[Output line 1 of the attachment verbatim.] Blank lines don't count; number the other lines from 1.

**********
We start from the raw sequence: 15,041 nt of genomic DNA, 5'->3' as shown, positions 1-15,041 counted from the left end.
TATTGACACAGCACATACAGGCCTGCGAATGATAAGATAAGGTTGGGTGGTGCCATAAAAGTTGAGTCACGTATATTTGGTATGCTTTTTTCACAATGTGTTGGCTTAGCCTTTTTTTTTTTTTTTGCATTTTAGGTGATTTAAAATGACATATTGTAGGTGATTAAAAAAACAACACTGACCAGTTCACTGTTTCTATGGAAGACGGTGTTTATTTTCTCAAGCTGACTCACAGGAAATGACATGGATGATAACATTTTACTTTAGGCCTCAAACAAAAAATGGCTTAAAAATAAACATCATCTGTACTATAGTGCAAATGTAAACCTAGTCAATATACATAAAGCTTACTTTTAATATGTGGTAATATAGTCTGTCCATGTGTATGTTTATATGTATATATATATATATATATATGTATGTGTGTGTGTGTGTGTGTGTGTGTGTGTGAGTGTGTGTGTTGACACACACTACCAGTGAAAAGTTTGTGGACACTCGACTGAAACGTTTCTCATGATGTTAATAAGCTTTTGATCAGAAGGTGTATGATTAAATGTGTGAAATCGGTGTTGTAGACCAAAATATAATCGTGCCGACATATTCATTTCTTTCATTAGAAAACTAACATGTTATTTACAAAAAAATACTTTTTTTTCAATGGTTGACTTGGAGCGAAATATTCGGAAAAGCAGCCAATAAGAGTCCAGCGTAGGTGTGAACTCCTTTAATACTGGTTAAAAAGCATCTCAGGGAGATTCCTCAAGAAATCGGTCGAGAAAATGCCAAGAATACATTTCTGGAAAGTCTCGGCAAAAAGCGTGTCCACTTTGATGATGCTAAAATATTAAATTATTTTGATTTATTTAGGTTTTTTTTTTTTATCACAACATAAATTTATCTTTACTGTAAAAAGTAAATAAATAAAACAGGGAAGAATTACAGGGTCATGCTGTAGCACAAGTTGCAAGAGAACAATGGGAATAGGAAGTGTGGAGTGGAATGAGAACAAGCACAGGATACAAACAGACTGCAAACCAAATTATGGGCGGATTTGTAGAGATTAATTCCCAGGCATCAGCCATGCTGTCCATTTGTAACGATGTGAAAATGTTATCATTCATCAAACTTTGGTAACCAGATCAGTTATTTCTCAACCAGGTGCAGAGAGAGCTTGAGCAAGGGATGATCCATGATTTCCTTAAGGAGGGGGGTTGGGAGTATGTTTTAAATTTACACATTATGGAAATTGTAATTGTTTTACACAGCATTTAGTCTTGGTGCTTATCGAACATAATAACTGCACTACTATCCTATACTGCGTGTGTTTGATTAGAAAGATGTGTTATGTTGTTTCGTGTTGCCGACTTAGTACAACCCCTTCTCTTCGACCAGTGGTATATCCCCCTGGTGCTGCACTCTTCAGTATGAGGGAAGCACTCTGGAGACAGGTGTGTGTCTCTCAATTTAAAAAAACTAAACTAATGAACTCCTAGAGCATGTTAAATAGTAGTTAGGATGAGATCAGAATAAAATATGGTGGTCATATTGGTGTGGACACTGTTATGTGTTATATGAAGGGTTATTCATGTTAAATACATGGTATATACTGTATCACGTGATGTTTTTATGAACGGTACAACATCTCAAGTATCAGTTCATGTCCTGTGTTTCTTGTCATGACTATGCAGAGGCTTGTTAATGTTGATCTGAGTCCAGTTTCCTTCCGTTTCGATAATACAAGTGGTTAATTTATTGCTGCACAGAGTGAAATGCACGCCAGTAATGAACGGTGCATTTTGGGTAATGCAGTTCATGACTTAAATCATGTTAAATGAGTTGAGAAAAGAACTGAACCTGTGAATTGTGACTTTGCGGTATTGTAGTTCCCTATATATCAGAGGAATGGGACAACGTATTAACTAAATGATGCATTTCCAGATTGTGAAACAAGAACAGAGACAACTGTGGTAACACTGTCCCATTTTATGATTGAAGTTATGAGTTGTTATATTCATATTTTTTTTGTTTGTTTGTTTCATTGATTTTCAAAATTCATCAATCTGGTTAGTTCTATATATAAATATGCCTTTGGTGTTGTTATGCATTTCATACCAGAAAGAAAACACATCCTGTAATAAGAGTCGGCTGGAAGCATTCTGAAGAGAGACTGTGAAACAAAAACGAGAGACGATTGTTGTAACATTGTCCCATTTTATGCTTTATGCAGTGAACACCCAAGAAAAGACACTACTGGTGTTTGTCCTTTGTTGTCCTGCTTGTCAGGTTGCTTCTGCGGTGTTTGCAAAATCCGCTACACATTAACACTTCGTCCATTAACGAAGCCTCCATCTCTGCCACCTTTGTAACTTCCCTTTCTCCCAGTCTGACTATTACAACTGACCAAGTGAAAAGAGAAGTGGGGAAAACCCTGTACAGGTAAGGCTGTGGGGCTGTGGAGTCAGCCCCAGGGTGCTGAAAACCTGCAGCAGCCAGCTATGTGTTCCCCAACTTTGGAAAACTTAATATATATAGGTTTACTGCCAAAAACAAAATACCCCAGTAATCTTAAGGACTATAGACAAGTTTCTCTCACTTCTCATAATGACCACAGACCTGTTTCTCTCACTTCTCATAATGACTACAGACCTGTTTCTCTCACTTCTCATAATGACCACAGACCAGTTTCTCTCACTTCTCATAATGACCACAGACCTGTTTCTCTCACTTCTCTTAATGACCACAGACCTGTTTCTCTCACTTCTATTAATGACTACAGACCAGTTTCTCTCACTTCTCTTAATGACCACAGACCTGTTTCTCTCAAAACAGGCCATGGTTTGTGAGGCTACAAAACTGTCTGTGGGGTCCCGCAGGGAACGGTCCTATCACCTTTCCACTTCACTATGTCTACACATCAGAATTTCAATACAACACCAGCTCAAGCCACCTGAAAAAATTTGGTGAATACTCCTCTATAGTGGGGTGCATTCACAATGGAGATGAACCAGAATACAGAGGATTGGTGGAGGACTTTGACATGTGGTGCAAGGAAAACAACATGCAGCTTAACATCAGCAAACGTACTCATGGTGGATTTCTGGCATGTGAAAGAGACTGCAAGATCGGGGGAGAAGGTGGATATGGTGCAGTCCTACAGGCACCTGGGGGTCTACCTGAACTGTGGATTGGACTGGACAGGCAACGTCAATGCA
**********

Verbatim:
We start from the raw sequence: 15,041 nt of genomic DNA, 5'->3' as shown, positions 1-15,041 counted from the left end.